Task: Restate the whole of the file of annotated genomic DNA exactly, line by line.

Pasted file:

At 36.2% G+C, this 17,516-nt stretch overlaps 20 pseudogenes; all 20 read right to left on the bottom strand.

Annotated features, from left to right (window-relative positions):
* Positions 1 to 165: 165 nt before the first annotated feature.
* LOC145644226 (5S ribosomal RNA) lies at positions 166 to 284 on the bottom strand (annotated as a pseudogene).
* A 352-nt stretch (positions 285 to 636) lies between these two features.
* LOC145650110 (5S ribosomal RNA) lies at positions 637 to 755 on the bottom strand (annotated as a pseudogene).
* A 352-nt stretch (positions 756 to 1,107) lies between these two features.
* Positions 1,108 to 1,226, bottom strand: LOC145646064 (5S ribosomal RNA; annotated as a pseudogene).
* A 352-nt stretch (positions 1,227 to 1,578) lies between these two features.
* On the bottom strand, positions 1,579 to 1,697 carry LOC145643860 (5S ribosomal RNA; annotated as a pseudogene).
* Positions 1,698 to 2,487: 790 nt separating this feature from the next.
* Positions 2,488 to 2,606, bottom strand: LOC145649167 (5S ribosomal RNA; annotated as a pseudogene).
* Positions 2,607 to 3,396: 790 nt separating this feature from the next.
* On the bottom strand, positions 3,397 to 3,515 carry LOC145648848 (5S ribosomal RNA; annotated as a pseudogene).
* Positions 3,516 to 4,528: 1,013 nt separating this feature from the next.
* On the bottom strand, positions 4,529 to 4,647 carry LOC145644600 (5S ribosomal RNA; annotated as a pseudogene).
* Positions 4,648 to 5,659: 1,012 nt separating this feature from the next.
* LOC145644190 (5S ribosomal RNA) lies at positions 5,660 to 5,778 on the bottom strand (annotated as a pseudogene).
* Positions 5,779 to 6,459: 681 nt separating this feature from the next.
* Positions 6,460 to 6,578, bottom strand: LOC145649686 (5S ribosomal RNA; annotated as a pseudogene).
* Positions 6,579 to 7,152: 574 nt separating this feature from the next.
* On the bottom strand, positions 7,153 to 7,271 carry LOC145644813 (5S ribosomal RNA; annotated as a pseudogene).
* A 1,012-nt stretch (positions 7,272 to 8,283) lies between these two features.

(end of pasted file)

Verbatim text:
At 36.2% G+C, this 17,516-nt stretch overlaps 20 pseudogenes; all 20 read right to left on the bottom strand.

Annotated features, from left to right (window-relative positions):
* Positions 1 to 165: 165 nt before the first annotated feature.
* LOC145644226 (5S ribosomal RNA) lies at positions 166 to 284 on the bottom strand (annotated as a pseudogene).
* A 352-nt stretch (positions 285 to 636) lies between these two features.
* LOC145650110 (5S ribosomal RNA) lies at positions 637 to 755 on the bottom strand (annotated as a pseudogene).
* A 352-nt stretch (positions 756 to 1,107) lies between these two features.
* Positions 1,108 to 1,226, bottom strand: LOC145646064 (5S ribosomal RNA; annotated as a pseudogene).
* A 352-nt stretch (positions 1,227 to 1,578) lies between these two features.
* On the bottom strand, positions 1,579 to 1,697 carry LOC145643860 (5S ribosomal RNA; annotated as a pseudogene).
* Positions 1,698 to 2,487: 790 nt separating this feature from the next.
* Positions 2,488 to 2,606, bottom strand: LOC145649167 (5S ribosomal RNA; annotated as a pseudogene).
* Positions 2,607 to 3,396: 790 nt separating this feature from the next.
* On the bottom strand, positions 3,397 to 3,515 carry LOC145648848 (5S ribosomal RNA; annotated as a pseudogene).
* Positions 3,516 to 4,528: 1,013 nt separating this feature from the next.
* On the bottom strand, positions 4,529 to 4,647 carry LOC145644600 (5S ribosomal RNA; annotated as a pseudogene).
* Positions 4,648 to 5,659: 1,012 nt separating this feature from the next.
* LOC145644190 (5S ribosomal RNA) lies at positions 5,660 to 5,778 on the bottom strand (annotated as a pseudogene).
* Positions 5,779 to 6,459: 681 nt separating this feature from the next.
* Positions 6,460 to 6,578, bottom strand: LOC145649686 (5S ribosomal RNA; annotated as a pseudogene).
* Positions 6,579 to 7,152: 574 nt separating this feature from the next.
* On the bottom strand, positions 7,153 to 7,271 carry LOC145644813 (5S ribosomal RNA; annotated as a pseudogene).
* A 1,012-nt stretch (positions 7,272 to 8,283) lies between these two features.